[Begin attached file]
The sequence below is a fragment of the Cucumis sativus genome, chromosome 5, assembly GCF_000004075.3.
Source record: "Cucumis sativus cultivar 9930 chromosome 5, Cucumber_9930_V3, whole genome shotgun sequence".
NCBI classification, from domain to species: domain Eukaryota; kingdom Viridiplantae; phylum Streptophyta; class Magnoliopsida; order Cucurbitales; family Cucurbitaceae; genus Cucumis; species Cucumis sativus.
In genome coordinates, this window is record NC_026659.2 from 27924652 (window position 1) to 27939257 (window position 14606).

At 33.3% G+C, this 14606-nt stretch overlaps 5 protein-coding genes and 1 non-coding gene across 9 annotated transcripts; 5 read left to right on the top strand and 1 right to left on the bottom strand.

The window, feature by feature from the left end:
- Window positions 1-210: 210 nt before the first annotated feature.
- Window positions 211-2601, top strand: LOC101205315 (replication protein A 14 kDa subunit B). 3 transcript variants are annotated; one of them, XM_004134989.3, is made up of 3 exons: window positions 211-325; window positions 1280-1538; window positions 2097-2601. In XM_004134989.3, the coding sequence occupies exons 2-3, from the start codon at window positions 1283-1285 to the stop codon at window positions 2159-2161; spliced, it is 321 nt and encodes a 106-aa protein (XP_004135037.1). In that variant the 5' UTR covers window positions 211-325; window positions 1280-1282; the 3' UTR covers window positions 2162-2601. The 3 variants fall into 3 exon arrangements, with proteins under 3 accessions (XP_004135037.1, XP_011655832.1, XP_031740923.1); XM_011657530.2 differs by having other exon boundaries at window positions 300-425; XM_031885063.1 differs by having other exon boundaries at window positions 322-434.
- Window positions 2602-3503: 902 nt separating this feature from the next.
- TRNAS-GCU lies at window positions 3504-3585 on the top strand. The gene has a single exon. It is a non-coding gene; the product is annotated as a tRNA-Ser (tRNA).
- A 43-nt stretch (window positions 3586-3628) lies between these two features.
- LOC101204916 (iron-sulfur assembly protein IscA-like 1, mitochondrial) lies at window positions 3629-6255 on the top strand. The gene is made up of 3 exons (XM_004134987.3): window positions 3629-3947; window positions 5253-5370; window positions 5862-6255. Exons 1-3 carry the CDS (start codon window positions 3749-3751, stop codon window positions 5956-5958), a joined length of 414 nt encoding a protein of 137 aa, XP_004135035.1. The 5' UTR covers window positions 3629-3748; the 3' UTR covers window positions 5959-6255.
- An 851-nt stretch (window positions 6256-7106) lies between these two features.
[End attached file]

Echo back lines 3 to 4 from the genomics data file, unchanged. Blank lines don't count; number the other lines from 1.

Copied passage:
NCBI classification, from domain to species: domain Eukaryota; kingdom Viridiplantae; phylum Streptophyta; class Magnoliopsida; order Cucurbitales; family Cucurbitaceae; genus Cucumis; species Cucumis sativus.
In genome coordinates, this window is record NC_026659.2 from 27924652 (window position 1) to 27939257 (window position 14606).